Let’s cut to the chase: Ann Gleig, who is an associate professor of religion at the University of Central Florida, has written a splendid book that is an instant classic. American Dharma: Buddhism Beyond Modernity is a “must read” book for anyone interested in understanding what has been happening in the world of American “convert” Buddhism over the past decade and where it is headed. The book is comprehensive in fairly covering the myriad trends, countertrends, and controversies that have roiled the convert Buddhist community in recent years—especially in the American Zen, Insight Meditation, mindfulness, Secular Buddhist, and on-line Buddhist communities. Gleig sees these trends as part of the larger narrative of the transition of Western culture from modernism to postmodernism, post-secularism, post-colonialism, and digital literacy. She sees “boomer generation” Buddhist modernism as subject to a variety of critiques from millennials and Gen Xers, Asian heritage Buddhists, people of color, and queer and transgendered people. She also sees Buddhist modernism as subject to critiques from those who think it has modernized too far and those who think it hasn’t modernized enough. Finally, there are the hot button issues of the sexual scandals in Buddhist communities and the controversies over whether mindfulness is being commodified, taught outside of an ethical context, or being used as a handmaiden to economic interests.
Gleig covers all of these issues with both scholarly thoroughness and a degree of personal acquaintance with many of the institutions and actors she writes about. Her participant-observer stance, writing from both inside and outside of the phenomena she describes, gives the book a genuine vitality. I am also happy to say that she really knows how to write—the book is a pleasure to read all the way through.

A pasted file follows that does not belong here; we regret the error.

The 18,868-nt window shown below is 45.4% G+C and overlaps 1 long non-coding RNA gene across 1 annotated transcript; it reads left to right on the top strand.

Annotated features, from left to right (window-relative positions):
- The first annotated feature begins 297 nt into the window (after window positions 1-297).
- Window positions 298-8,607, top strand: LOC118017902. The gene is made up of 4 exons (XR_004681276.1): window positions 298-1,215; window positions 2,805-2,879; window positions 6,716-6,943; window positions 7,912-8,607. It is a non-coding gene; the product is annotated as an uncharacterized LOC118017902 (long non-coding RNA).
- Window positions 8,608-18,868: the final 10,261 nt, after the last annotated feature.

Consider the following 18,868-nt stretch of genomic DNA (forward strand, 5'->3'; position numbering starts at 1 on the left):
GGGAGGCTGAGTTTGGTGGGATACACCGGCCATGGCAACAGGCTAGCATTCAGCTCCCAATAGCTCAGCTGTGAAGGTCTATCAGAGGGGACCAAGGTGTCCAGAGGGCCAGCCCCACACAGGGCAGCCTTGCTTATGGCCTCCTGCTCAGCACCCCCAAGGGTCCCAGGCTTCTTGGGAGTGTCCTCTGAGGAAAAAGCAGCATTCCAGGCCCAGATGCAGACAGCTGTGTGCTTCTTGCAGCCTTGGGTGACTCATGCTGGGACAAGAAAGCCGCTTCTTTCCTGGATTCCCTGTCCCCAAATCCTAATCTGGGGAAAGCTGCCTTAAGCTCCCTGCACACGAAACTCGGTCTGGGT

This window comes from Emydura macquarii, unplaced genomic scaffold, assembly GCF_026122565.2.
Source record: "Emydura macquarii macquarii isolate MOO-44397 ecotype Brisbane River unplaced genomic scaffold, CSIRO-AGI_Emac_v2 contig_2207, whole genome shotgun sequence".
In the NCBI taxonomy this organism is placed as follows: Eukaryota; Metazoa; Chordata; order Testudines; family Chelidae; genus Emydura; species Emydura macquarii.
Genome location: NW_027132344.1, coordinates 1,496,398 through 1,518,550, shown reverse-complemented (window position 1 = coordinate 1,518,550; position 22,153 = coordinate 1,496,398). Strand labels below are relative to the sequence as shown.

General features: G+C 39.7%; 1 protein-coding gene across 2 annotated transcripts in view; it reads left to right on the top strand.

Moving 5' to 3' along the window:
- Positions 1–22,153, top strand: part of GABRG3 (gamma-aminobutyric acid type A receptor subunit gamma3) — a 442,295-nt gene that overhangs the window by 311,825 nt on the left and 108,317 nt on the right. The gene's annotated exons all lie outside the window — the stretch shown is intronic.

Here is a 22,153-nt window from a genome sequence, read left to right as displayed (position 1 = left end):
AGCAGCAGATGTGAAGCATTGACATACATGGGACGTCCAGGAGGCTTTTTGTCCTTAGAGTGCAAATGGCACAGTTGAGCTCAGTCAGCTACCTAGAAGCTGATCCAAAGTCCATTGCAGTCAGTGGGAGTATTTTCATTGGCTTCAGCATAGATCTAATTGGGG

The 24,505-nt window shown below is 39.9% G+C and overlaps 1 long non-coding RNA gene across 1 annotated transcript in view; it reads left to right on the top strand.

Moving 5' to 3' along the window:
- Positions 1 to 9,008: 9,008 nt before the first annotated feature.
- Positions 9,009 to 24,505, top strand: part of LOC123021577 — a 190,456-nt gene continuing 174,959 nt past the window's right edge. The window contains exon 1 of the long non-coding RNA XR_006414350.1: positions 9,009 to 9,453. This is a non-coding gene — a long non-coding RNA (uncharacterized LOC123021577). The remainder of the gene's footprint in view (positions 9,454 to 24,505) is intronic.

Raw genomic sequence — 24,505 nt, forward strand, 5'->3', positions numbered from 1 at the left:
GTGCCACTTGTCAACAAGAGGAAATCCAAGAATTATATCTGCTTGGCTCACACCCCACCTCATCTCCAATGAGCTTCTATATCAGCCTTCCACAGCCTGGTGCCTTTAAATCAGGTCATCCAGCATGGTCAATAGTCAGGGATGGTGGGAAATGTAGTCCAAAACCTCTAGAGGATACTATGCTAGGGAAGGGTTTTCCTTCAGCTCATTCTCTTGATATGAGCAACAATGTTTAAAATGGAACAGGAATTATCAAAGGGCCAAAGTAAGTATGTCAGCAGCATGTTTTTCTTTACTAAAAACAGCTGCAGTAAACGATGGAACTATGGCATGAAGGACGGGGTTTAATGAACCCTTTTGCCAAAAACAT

That having been said, is there anything that bothered me about the book? Of course there is. Gleig is writing from a specific point of view as a member of Generation X, as a political progressive, and as an LGBTQ feminist. I, on the other hand, am reading her book from the point of view as an aging, Ashkenazi, cisgender, straight, boomer Buddhist modernist who is politically liberal in the older sense of the word rather than progressive in the newer sense. This means that she reads almost all these critiques as positive steps to cheer about, whereas I belong to the generation on their receiving end. While they may be merited, it’s hard for me to be unabashedly happy about them.
I still subscribe to the old-time liberal belief in inclusiveness, rather than the newer identity politics of anti-racism, call out culture, and intersectionality. Some of the progressive critique of liberalism is well-taken if it is seen as calling for a recognition and celebration of differences rather than a color-blind attempt to erase them, or is calling for lighter-skinned people to recognize the pervasive ways in which American culture has systematically disadvantaged and oppressed people of color, or an interrogation of how lighter skin carries advantages whether one wishes it to or not. We all can benefit from questioning the degree to which we are complicit in a culture that harms others, but there are ways in which I give these newer trends only one or two cheers rather than three.
I recently attended a large progressive Buddhist gathering which broke up into smaller groups where I was asked to state “what would make me feel safe” and what pronoun I would prefer being called by. I recognized the good intentions behind this, but personally experienced it as excessive and alienating. Maybe I was feeling the way minorities have always felt in alien contexts, but I–being a creature of privilege–was unaware of it? Nevertheless, I felt like a bit of a dinosaur in this brave new world.
Perhaps I was.